According to the ADAA, an important part of a parent’s job in helping their child with anxiety is to pay attention to their child’s feelings and to maintain calm interactions. Parents dealing with anxious kids should praise the small accomplishments and not belittle small mistakes. Support and open communication is essential.

Print Friendly, PDF & Email

Leave a Comment

If you want a picture to show with your comment, go get a gravatar.




*

Navigate Right
Navigate Left
  • Teen Mental Health Issues Increasing Nationwide

    Arts & Entertainment

    ‘Avengers: Infinity War’ Presents Talented Ensemble Cast

  • Teen Mental Health Issues Increasing Nationwide

    Features

    How to Get Into College

  • Teen Mental Health Issues Increasing Nationwide

    News

    Academic Challenge Places 15th at National Tournament

  • Teen Mental Health Issues Increasing Nationwide

    News

    Science Olympiad Places Sixth at State Tournament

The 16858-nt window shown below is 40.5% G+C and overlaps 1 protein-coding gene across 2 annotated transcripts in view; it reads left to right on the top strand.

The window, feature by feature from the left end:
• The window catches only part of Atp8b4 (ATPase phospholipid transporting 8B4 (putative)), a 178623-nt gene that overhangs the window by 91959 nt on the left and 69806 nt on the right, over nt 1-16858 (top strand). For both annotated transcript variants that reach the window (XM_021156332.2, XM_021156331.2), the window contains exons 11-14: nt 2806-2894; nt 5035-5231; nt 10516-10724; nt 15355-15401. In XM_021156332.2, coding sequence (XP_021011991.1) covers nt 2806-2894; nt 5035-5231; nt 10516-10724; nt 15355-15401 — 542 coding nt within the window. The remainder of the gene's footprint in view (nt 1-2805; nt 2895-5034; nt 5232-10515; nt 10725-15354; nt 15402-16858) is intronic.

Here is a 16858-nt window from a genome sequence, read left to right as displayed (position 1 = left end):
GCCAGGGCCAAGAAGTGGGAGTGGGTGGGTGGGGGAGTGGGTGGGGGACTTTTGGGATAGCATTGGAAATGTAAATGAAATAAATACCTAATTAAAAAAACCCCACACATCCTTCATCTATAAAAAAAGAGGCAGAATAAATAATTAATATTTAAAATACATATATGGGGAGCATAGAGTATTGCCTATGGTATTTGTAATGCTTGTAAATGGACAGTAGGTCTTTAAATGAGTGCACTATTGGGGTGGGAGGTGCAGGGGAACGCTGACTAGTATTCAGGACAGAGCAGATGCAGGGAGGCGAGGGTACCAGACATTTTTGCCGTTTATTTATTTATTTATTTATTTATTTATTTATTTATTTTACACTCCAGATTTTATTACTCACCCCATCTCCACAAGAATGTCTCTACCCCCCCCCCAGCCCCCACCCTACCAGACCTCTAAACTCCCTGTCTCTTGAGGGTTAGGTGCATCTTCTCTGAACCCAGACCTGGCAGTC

• Teen Mental Health Issues Increasing Nationwide

    News

    Community Awaits Tally of Issue 2 Vote

  • Teen Mental Health Issues Increasing Nationwide

    News

    Beachcomber Subject to Censorship of Article in April Issue

  • Teen Mental Health Issues Increasing Nationwide

    Sports

    A Record-Setting Run

  • Teen Mental Health Issues Increasing Nationwide

    Editorials

    Finding Hope in the Age of School Shootings

  • Teen Mental Health Issues Increasing Nationwide

    News

    Students Take Action Against Gun Violence

  • Teen Mental Health Issues Increasing Nationwide

    News

    Administration Moves to Close Campus Next Year

The news site of Beachwood High School.
Teen Mental Health Issues Increasing Nationwide